Harvard University’s T.H. Chan School of Public Health has selected Marccus Hendricks, Ph.D., as a JPB Environmental Health Fellow, a position that supports research on the “social and physical determinants of environmental health” with a particular focus on vulnerable communities.
Hendricks, an assistant professor in the University of Maryland School of Architecture, Planning and Preservation’s Urban Studies and Planning Program, will receive up to $240,000 over three years as he plans to explore how toxic flood waters and damaged infrastructure resulting from natural disasters beget public health crises. In addition, Hendricks’ research will investigate how “citizen scientists” can play a part in monitoring and inspecting infrastructure systems in order to fill the gaps left by municipalities’ lack of capacity for routine inspections.
“I was absolutely thrilled to receive the news that I was awarded the fellowship,” Hendricks said. “This fellowship will provide me the opportunity to link my training in public health and urban planning, and allow me to explore the ways in which the built environment acts as a determinant of health, specifically in the context of hazardous human-built environments. Working at the intersection of planning and public health will ground my work in the historical legacy and relationship of the two disciplines while contributing to future planning solutions for the public's health.”
The JBP Environmental Health Fellows Program selected 15 fellows—11 junior faculty from institutions across the United States as well as four federal agency research scientists—with the goal of fostering a cohort of leaders to investigate the unequal social, economic and environmental outcomes that affect U.S. communities. Additionally, these fellows will continue to be based out of their home institutions. “This is yet another example of Marccus and his work contributing to the School of Architecture, Planning and Preservation, Maryland’s Built Environment School, by connecting the built environment to other critical issues such as public health,” said Interim Dean Don Linebaugh.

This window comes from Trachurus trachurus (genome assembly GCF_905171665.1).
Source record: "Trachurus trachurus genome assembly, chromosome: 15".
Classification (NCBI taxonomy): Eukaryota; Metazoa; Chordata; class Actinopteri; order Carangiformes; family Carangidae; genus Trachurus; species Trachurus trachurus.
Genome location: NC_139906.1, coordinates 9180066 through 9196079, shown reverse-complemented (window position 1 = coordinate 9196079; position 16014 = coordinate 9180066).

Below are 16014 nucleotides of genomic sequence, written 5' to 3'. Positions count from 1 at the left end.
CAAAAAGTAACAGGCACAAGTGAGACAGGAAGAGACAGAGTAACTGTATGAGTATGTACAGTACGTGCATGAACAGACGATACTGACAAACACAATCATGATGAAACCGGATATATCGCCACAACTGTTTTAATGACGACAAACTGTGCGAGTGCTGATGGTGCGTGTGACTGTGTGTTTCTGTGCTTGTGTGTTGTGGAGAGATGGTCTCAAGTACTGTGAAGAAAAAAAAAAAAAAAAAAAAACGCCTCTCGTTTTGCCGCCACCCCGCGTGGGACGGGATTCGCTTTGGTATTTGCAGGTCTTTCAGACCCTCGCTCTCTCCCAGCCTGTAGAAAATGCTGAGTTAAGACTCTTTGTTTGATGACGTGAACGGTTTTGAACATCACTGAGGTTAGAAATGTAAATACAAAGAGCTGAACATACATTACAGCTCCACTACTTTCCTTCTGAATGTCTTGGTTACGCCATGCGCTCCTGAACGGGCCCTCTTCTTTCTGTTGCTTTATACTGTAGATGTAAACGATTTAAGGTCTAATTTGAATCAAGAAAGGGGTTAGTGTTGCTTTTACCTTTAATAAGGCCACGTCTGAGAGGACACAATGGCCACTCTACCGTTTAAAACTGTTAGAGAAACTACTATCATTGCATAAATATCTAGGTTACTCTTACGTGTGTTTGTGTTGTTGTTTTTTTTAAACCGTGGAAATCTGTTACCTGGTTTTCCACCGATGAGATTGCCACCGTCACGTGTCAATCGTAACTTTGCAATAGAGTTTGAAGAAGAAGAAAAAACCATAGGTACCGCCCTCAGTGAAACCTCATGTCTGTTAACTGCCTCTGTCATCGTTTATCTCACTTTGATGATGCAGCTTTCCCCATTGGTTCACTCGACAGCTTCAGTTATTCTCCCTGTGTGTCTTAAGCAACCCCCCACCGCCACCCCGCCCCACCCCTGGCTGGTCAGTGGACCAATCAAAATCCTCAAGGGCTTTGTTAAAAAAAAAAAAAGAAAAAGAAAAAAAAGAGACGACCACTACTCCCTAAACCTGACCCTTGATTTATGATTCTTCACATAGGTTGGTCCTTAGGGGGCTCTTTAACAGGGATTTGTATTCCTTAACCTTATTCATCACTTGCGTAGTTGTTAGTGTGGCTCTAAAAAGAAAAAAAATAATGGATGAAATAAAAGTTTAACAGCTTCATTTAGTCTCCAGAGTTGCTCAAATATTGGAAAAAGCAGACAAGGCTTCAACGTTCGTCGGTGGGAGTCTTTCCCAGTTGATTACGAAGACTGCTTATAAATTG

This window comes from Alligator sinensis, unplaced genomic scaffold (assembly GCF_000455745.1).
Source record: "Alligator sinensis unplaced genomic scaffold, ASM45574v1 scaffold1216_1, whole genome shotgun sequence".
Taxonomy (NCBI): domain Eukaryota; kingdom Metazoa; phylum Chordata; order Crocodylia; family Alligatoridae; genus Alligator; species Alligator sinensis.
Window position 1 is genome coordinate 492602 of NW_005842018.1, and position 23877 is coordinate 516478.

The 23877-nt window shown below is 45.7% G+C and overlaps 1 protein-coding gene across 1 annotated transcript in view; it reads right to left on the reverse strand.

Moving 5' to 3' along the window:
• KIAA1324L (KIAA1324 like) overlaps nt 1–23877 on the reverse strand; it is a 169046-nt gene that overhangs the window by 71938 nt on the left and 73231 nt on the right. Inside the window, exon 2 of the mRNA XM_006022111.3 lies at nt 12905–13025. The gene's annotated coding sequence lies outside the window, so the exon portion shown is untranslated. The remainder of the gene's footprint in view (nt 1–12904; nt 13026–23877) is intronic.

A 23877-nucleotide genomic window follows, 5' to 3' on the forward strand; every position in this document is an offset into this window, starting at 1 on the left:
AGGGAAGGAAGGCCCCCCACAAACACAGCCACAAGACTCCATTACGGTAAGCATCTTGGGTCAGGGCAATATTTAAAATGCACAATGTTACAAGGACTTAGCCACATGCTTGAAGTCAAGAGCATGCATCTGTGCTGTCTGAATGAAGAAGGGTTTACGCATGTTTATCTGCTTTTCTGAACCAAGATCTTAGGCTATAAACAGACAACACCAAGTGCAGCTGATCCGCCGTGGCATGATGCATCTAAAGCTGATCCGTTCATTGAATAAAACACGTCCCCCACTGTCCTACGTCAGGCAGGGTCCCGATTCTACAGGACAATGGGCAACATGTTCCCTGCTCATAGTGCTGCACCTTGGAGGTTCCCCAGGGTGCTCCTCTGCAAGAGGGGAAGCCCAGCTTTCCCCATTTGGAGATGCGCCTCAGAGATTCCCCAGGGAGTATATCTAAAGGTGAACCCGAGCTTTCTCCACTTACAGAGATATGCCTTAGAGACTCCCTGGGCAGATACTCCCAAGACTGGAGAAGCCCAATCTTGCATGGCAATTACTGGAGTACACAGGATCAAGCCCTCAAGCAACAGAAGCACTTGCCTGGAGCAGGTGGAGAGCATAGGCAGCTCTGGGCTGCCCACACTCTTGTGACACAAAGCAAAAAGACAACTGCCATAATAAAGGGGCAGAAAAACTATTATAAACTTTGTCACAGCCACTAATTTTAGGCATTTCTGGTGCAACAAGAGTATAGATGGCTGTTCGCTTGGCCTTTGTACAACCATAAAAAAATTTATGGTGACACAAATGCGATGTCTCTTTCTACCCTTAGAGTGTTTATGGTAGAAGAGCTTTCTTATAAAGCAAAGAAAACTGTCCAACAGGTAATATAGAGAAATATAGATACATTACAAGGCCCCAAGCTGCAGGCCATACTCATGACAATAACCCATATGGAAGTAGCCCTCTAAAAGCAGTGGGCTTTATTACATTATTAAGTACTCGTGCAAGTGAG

According to Hendricks, the exploration of these inequalities—including his own line of research—is more relevant than ever. “After Hurricane Florence along the Carolina coast, there were and are huge amounts of water and soil contaminated by agricultural and industrial land uses that were exposed to flood waters,” Hendricks explained. “Impacted and disrupted water infrastructure can mean that communities go without clean drinking water, and disruptions in energy and power can mean that refrigerated foods and goods spoil and other appliances and electronic devices die. These disruptions cascade into a number of other failures that could potentially impact public health, particularly for the socially vulnerable such as racial and ethnic minorities, impoverished people, children, elderly and hospitalized and disabled groups.”
Beyond investigating the ill effects of toxic flood waters and failing infrastructure in the wake of disasters, Hendricks wants to include students and community members in this work, by training them to visually inspect and assess infrastructure and test stormwater quality—albeit, only when conducting such assessments is a safe undertaking. As Hendricks explained, “Most often, cities don't have the capacity to do routine inspections but mobilizing citizen scientists can help to fill this data need as well as involve them in the planning and management process for capital improvement, sustainable development and adaptations.”
Ultimately, Hendricks hopes this opportunity allows him to further his work in ensuring that the needs of marginalized communities—specifically, communities of color and low-income Americans—are recognized and considered both prior to and in the aftermath of environmental disasters. “This fellowship will support me to measure, map, monitor and trace the pathways of my current work to public health exposures, impacts and outcomes,” he said. Along with the other 14 members of his cohort, Hendricks is poised to ensure the most vulnerable Americans are given a voice when most in need.
Joining Hendricks in this cohort is another UMD researcher, Jennifer Roberts, Ph.D., an assistant professor at the University of Maryland School of Public Health. Having two Harvard JPB Environmental Health (EH) Fellows named at the same university is a very unusual occurrence.
While Hendricks and Roberts have not worked together in the past, Hendricks said, “This fellowship now provides a formal commitment to collaborating and allows us to prioritize it. Jen’s work is fundamentally about how the built environment drives public health outcomes and my work in planning investigates the structure and function of the built environment and how it serves communities. As a unit, we can now critically explore both the processes and outcomes, which is an important and unique opportunity, given our individual expertises.”
Dr. Roberts, who teaches in the Department of Kinesiology, studies the relationship between the built environment and human physical activity levels, obesity rates and other public health outcomes and is enthusiastic about the potential to formalize a collaboration they have already been discussing relating to her Purple Line Light Rail Impact on Neighborhood, Health and Transit (PLIGHT) study.